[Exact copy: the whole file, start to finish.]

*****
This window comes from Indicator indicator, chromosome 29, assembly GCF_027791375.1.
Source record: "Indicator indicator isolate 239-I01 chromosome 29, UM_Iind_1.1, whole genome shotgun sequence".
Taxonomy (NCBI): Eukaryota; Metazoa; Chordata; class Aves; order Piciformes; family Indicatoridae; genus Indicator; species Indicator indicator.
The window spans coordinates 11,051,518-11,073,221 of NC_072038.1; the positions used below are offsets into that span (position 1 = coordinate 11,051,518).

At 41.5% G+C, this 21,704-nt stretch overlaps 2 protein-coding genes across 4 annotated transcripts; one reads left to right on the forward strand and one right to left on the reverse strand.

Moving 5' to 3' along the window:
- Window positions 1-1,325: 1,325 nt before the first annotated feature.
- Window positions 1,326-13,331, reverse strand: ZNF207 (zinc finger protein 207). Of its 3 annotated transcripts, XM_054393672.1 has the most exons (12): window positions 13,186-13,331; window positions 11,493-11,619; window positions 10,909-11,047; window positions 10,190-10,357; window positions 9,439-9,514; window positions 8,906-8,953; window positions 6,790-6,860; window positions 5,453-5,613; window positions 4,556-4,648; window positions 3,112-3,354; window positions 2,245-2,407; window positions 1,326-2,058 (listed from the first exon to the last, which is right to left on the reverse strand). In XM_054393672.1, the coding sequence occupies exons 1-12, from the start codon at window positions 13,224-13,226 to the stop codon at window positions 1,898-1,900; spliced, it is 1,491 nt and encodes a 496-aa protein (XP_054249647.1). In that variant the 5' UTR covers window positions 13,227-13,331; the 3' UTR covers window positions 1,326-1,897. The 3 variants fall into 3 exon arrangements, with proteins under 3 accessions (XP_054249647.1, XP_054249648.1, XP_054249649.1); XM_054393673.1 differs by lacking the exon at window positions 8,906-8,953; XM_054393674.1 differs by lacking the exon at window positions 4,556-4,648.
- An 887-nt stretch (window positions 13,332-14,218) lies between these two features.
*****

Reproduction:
This window comes from Indicator indicator, chromosome 29, assembly GCF_027791375.1.
Source record: "Indicator indicator isolate 239-I01 chromosome 29, UM_Iind_1.1, whole genome shotgun sequence".
Taxonomy (NCBI): Eukaryota; Metazoa; Chordata; class Aves; order Piciformes; family Indicatoridae; genus Indicator; species Indicator indicator.
The window spans coordinates 11,051,518-11,073,221 of NC_072038.1; the positions used below are offsets into that span (position 1 = coordinate 11,051,518).

At 41.5% G+C, this 21,704-nt stretch overlaps 2 protein-coding genes across 4 annotated transcripts; one reads left to right on the forward strand and one right to left on the reverse strand.

Moving 5' to 3' along the window:
- Window positions 1-1,325: 1,325 nt before the first annotated feature.
- Window positions 1,326-13,331, reverse strand: ZNF207 (zinc finger protein 207). Of its 3 annotated transcripts, XM_054393672.1 has the most exons (12): window positions 13,186-13,331; window positions 11,493-11,619; window positions 10,909-11,047; window positions 10,190-10,357; window positions 9,439-9,514; window positions 8,906-8,953; window positions 6,790-6,860; window positions 5,453-5,613; window positions 4,556-4,648; window positions 3,112-3,354; window positions 2,245-2,407; window positions 1,326-2,058 (listed from the first exon to the last, which is right to left on the reverse strand). In XM_054393672.1, the coding sequence occupies exons 1-12, from the start codon at window positions 13,224-13,226 to the stop codon at window positions 1,898-1,900; spliced, it is 1,491 nt and encodes a 496-aa protein (XP_054249647.1). In that variant the 5' UTR covers window positions 13,227-13,331; the 3' UTR covers window positions 1,326-1,897. The 3 variants fall into 3 exon arrangements, with proteins under 3 accessions (XP_054249647.1, XP_054249648.1, XP_054249649.1); XM_054393673.1 differs by lacking the exon at window positions 8,906-8,953; XM_054393674.1 differs by lacking the exon at window positions 4,556-4,648.
- An 887-nt stretch (window positions 13,332-14,218) lies between these two features.